Kidding aside, OODA loops are a practicable method with snowball value for all small business owners. Wouldn’t every entrepreneur like to be able to make faster decisions and know how to alter course or adjust strategy based on their quick *actions* – not their pontifications and baseless theories?

    OODA loops are kryptonite to analysis paralysis.

    • Rhea Drysdale

      Blog post today, win the Internet tomorrow. :D

      Also, yes please to the rhetorical question. The hardest part for me is recognition of paralysis, which can sometimes be disguised as an attempt to collect more information and/or assure myself of something. That’s where trust comes into play and I know that’s a big part of the OODA loop in war, right? You have to trust the team to know the mission and move forward.

      An interesting example I’ve thought a lot about is a situation a few months back where an employee expressed concern about client communication and I didn’t act on it as much as I should have. I jumped into client cheerleader mode and trusted them over my team member. What I didn’t understand was that when an employee talks to a boss about anything, they’re going to do their best to be polite and restrained. That means any concerns they express should typically be magnified by five. The employee was struggling so much that they chose to come to me, which means it’s already a problem. I have to trust their experience with the situation. If I don’t, that’s a different problem.

      Trust. Communication. Somehow everything comes back to that.

  • Maciej Fita

    Everyone has a process to their madness. I like the approach above it seems very calculated and methodical. Will have to check out that book and see what it is all about.

  • Bill Garnett

    Great post, Rhea. I’ve been thinking about John Boyd lately. I first learned about Boyd in the mid-90s from an old Marine Corps buddy and read Coram’s book when it came out. It is well worth reading. Boyd was brilliant, if flawed, and his achievements went far beyond his skill as a fighter pilot. One thing that is particularly fascinating is how he went all the way back to classical philosophers and moved forward through modern physics in both his tactical/strategic concepts and in designing the F-16.
    A good roundup of his impact on the military, particularly the Marines who applied his ideas to ground combat, can be found at . There is a book that applies his thinking to business – Certain to Win: The Strategy of John Boyd, Applied to Business by Chet Richards. I haven’t read it but it comes highly recommended.

    Recently I heard Eric Ries talk about his new book The Lean Startup. Eric put up a diagram of his concept showing a loop of “Ideas > Build > Product > Measure > Data > Learn > Ideas…” The thought that came to mind was “that’s a Boyd Loop.” And it is, but adapted to product (in this case software) development. Eric advocates turning an idea into a “minimum viable product quickly, getting it out to users, gather in solid data about what users do or do not find useful about it, then quickly pivoting to a new idea when solid data tells you the original idea is not meeting user needs. Not exactly a Boyd Loop, but conceptually the same. There’s been a lot of discussion lately about ideas like this and your post is a valuable addition.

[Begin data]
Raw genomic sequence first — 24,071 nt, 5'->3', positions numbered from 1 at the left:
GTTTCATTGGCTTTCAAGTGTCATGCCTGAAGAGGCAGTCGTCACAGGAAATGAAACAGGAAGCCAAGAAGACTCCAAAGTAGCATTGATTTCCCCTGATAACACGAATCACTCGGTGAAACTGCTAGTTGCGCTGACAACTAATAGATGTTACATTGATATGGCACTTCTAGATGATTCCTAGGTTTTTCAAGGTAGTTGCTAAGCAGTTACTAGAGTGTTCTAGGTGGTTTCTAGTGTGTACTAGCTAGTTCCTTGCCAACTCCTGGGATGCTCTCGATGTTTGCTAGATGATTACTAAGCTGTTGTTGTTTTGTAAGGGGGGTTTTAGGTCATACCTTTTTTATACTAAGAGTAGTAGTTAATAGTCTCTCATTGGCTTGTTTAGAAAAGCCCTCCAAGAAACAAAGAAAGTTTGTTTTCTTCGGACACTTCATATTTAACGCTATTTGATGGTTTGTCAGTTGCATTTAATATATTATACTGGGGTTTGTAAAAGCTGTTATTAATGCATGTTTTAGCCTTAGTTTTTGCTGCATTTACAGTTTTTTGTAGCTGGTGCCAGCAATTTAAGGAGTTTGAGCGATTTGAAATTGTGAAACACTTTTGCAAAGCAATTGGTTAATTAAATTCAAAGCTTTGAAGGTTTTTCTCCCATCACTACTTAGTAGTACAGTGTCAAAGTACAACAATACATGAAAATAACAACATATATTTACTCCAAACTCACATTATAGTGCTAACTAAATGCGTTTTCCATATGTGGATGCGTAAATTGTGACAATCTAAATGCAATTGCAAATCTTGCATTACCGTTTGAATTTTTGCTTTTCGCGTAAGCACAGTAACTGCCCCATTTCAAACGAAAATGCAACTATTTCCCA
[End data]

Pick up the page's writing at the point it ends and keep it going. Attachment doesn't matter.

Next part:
• Rhea Drysdale

      Hi Bill, thanks for the link and the book recommendation, I’ll have to grab a copy. It’s really interesting to see how well the concept applies to product development and innovation. Glad to see it’s getting attention, because, to your point, Boyd really did incorporate some classic ideas. The “Tao Te Ching” is a personal favorite and the sections on enemies was a huge influence on Boyd. I find myself returning to it often for a variety of reasons. Along those lines, a friend recently recommended translations of Marcus Aurelius in the “The Emperor’s Handbook,” which I’m hoping to read soon, too. I’ve always liked being informed by the original concept of something and so much of modern business strategy is built on these ancient texts. Boyd had a great mind for connecting those dots, if only he’d spent some more time with his family. :)

  • Gabriele Maidecchi

    The human brain has the natural tendency to prefer breaking down complex situations into smaller actionable ones, which is why the GTD approach works so good. Without observing carefully you can’t plan a strategy which allows you to overcome the situation. And as you mention, you have to make sure you are properly trained for it, otherwise nothing of this even applies.

    The best point you make though is about admitting one’s mistakes. I see a lot of people approaching mistakes with denial, as they are some sort of god who can’t ever be wrong. Truth is mistakes are the fastest way to learn something, admitting you have the right mind-set for them. An open mind which can learn, adapt and act.

  • Daniel Hayes

    Fantastic post! I served nearly 27 years in the military and the OODA loop is a big part of the USAF culture and used far beyond the air-war spectrum it was conceived for. Another we use is See First-Understand First-Act First. They both strive to give the user an advantage by getting into their opponent’s decision cycle and you captured that brilliantly. Thanks!

    By the way, my Mom is a “Rhea” and my daughter’s middle name is, as well. Of course that doesn’t bias me toward the brilliance of your post at all… ;)

  • Kpop Starz

    Thanks for the link and book recomendation